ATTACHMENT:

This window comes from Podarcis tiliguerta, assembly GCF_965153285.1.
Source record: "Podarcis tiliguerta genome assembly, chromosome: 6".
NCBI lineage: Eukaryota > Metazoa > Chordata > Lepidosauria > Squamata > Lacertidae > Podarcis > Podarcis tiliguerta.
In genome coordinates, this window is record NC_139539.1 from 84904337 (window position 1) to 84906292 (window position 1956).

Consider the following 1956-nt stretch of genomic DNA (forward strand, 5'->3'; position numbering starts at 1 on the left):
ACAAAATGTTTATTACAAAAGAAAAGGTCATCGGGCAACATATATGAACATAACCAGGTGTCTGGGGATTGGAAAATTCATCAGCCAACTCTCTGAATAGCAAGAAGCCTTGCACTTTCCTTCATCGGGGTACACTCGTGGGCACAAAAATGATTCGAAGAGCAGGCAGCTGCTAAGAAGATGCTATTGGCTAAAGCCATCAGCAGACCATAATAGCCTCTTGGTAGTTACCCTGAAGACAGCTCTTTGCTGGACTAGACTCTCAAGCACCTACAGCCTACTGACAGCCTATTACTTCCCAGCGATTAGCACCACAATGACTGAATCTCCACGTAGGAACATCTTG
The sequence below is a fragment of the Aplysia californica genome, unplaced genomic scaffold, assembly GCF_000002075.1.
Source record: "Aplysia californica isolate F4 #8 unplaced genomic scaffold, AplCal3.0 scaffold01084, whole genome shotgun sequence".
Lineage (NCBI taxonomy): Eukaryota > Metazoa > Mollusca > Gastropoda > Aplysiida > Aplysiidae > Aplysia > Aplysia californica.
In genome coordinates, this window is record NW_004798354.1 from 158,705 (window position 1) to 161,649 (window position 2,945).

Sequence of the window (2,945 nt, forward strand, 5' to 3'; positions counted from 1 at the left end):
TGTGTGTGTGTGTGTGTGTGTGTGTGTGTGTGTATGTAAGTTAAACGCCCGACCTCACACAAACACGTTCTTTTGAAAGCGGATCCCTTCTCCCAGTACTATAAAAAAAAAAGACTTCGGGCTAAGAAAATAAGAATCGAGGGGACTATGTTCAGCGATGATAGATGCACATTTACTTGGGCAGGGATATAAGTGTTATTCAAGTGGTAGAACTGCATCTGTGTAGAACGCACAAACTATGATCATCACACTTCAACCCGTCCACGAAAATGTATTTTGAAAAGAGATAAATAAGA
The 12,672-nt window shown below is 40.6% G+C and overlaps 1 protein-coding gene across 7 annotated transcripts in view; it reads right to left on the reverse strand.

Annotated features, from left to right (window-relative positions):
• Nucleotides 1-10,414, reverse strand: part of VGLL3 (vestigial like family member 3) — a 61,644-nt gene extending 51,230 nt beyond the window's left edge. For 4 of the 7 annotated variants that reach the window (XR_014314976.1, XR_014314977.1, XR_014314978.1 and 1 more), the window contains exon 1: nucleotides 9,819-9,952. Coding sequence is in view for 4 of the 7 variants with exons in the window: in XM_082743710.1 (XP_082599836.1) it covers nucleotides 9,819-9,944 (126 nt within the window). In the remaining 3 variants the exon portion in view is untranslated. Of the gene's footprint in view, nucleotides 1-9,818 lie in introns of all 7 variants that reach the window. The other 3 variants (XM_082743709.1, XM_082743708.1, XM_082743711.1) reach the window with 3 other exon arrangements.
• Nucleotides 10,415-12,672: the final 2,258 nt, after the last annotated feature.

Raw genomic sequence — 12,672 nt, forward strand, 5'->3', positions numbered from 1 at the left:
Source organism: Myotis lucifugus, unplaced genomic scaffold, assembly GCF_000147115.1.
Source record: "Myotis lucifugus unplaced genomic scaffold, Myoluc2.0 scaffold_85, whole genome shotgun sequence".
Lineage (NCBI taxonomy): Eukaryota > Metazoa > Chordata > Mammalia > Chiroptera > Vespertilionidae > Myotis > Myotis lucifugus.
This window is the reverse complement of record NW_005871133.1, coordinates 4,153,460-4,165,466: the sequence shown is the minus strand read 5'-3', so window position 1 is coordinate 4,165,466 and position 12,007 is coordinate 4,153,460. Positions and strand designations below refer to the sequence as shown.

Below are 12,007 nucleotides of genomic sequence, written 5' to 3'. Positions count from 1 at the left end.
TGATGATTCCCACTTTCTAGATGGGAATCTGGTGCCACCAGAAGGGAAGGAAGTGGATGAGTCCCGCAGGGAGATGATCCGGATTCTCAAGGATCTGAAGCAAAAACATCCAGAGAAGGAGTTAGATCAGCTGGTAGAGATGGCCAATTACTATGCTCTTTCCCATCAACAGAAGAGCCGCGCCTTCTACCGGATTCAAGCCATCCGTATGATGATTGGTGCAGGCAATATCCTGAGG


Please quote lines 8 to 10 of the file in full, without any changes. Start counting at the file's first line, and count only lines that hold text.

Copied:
Source record: "Aplysia californica isolate F4 #8 unplaced genomic scaffold, AplCal3.0 scaffold01084, whole genome shotgun sequence".
Lineage (NCBI taxonomy): Eukaryota > Metazoa > Mollusca > Gastropoda > Aplysiida > Aplysiidae > Aplysia > Aplysia californica.
In genome coordinates, this window is record NW_004798354.1 from 158,705 (window position 1) to 161,649 (window position 2,945).